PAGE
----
PLO debates indirect Israel talks

Palestinian leaders meet as US envoy continues push to secure deal to relaunch talks.

    Peres, right, told Mitchell that Israel is ready to negotiate with the Palestinians [Reuters]

    Abbas had agreed to engage in indirect peace talks with the Israelis only after obtaining official support from the PLO's leadership and the Arab League, which endorsed the launch of indirect talks last week.

    If the PLO approves the talks, Mitchell is expected to officially announce later on Saturday or Sunday that talks will begin, US and Palestinian officials said.

    Palestinian opposition

    Al Jazeera's Nour Odeh, reporting from Ramallah, said there is a lot of opposition to the idea of going back to talks.

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    "Many factions, including senior figures in the Fatah movement, believe that the conditions on the ground are not appropriate for negotiations to go ahead and yield positive results," she said.

    "Still, the Palestinian president is expected to push hard for that endorsement because there are some in the Fatah leadership who believe this is a chance the Palestinians should be giving to the American administration.

    "There is no faith in the Israeli partner."

    The talks also faced opposition in the Gaza Strip, where Hamas, the Palestinian group which governs the Palestinian enclave, called on the PLO to reject the resumption of talks, dismissing them as "absurd".

    "We warn the executive of PLO not to take any decision to resume talks with the enemy and to give cover to the Israeli occupation to commit more crimes against our people," Hamas said in a statement.

    Khalil Shaheen, a political analyst in the West Bank, said the Palestinian people do not consider the meeting representative of all Palestinians.

    "Take into consideration that Hamas is not a member of the PLO and we have some factions on the left that are against and reject direct or indirect negotiations," he told Al Jazeera.

    "For the Palestinians, they are more concerned about the coming change in [the Palestinian] government more than they are concerned about negotiations that will not bring them any breakthrough towards establishing their own Palestinian state."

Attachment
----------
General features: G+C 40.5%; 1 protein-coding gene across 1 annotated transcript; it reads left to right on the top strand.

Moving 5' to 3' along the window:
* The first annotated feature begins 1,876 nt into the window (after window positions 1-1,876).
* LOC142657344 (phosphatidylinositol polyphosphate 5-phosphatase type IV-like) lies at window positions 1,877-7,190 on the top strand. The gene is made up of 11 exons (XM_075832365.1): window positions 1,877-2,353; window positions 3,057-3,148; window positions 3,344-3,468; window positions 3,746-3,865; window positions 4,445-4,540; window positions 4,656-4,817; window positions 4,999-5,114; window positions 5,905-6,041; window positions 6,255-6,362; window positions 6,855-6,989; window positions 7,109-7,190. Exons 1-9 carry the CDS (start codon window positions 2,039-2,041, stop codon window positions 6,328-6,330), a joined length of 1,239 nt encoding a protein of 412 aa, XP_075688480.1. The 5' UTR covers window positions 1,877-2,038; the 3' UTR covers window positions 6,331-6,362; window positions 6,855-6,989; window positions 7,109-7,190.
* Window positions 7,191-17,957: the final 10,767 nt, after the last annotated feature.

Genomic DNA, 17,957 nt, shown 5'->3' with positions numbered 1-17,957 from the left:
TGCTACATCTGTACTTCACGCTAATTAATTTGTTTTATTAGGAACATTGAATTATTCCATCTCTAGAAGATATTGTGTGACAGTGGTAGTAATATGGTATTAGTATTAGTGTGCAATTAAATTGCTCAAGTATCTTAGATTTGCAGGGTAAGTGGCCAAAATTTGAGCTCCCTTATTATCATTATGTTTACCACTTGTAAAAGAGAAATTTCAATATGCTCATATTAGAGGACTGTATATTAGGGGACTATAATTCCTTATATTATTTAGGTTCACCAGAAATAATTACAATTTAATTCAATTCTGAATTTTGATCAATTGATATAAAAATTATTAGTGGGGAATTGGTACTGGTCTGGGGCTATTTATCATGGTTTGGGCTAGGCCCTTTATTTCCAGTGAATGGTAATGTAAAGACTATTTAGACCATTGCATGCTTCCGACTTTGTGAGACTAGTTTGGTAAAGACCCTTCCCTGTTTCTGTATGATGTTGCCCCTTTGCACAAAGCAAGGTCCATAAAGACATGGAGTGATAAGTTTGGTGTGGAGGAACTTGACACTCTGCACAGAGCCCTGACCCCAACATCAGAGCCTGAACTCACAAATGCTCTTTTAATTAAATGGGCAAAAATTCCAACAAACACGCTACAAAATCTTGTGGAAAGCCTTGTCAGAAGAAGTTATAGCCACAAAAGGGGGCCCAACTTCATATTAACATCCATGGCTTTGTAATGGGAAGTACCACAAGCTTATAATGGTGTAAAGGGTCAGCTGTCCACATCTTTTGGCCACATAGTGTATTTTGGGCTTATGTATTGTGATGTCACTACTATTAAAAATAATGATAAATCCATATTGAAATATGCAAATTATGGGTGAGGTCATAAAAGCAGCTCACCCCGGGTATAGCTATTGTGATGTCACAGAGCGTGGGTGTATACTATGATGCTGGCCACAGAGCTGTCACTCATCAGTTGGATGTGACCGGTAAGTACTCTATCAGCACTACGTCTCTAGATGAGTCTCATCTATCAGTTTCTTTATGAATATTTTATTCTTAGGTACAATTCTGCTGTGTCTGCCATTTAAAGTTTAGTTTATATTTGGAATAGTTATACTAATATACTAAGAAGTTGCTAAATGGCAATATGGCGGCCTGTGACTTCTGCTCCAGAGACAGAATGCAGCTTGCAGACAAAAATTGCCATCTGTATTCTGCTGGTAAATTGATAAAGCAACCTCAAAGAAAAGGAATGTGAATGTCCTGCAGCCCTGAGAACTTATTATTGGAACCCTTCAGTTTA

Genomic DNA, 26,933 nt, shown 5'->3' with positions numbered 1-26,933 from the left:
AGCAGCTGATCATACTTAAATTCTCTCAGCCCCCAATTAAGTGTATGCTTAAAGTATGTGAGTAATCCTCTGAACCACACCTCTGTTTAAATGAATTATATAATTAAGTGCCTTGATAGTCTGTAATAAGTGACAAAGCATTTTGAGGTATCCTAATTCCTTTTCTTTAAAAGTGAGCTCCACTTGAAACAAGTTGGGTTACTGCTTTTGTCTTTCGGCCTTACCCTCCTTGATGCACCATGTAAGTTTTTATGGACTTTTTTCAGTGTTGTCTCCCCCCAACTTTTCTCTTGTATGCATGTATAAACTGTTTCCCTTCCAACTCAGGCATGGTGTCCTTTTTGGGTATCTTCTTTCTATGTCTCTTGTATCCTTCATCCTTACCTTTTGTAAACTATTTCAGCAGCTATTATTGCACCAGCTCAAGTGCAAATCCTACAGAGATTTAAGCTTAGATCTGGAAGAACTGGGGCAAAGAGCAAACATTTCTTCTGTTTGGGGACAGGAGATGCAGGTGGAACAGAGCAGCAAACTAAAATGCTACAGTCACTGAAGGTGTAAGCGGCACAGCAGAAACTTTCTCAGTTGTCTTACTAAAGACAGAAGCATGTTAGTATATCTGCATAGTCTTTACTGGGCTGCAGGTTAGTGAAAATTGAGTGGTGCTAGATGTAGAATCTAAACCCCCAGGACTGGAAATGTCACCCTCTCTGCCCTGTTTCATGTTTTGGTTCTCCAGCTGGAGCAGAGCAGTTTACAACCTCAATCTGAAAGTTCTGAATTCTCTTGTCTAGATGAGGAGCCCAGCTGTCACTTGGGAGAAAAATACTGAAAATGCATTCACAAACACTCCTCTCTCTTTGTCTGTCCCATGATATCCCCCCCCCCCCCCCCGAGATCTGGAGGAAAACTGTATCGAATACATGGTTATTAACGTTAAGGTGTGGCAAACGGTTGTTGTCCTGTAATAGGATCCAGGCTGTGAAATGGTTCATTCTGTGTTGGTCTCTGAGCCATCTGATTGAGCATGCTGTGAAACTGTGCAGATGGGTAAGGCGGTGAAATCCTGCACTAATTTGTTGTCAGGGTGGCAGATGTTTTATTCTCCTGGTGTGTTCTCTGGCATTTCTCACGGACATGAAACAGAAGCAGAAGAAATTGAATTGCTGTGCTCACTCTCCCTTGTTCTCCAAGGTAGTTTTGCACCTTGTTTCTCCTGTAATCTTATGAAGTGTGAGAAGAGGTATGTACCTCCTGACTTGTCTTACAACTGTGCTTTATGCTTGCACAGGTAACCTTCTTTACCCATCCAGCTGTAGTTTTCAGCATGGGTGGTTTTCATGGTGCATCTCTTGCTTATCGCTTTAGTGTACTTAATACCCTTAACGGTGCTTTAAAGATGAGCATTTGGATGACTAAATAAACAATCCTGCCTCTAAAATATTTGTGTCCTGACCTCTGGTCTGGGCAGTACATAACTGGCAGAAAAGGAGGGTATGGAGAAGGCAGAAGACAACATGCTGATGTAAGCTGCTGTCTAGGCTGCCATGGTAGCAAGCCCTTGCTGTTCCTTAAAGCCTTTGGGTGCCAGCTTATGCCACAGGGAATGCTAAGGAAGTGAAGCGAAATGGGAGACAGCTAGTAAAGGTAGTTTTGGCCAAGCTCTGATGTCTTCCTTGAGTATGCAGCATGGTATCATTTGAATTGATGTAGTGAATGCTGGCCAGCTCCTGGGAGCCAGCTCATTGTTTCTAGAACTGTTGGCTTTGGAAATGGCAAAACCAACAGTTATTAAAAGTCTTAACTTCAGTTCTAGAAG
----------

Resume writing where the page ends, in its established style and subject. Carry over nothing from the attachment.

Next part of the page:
Shuttle diplomacy 

    Negotiations between the Palestinians and Israel have been stalled since Israel's three-week assault on the Gaza Strip began in December 2008.

    Attempts to restart the stalled process last month collapsed when Israel announced construction of a new housing project in occupied East Jerusalem, which Palestinians see as the future capital of any independent state.

    The talks will not be the face-to-face meetings the administration of Barack Obama, the US president, had hoped to put in place, but will involve US officials meeting with one side at a time.

    Mitchell has been shuttling between Israeli and Palestinian leaders in a bid to relaunch the dialogue. 

    He met Shimon Peres, the Israeli president, on Friday who said Israel is ready to negotiate with the Palestinians.

    "Israel seeks a historic peace agreement with the Palestinians that will result in the founding of an independent Palestinian state alongside Israel," Peres said.

    Split agenda

    Peres said his country also wants its security concerns addressed in the initial stages of the indirect talks.

    He said resolving security concerns, such as rocket fire from the Hamas-controlled Gaza Strip, are of utmost importance to Israel.

    The Palestinians, however, have said they want the indirect talks to focus on the final borders of their future state.

    Either way, Abbas has said that the talks will not last longer than four months. He said earlier this week that he would consult the Arab League for advice at the end of the four-month period.

    Binyamin Netanyahu, the Israeli prime minister, announced a 10-month settlement freeze in the West Bank in November.

    Abbas' timetable for indirect talks will roughly coincide with the end of that freeze.

    Israeli officials have said repeatedly that they won't approve another halt in construction, regardless of what happens during negotiations.

    SOURCE: Al Jazeera and agencies


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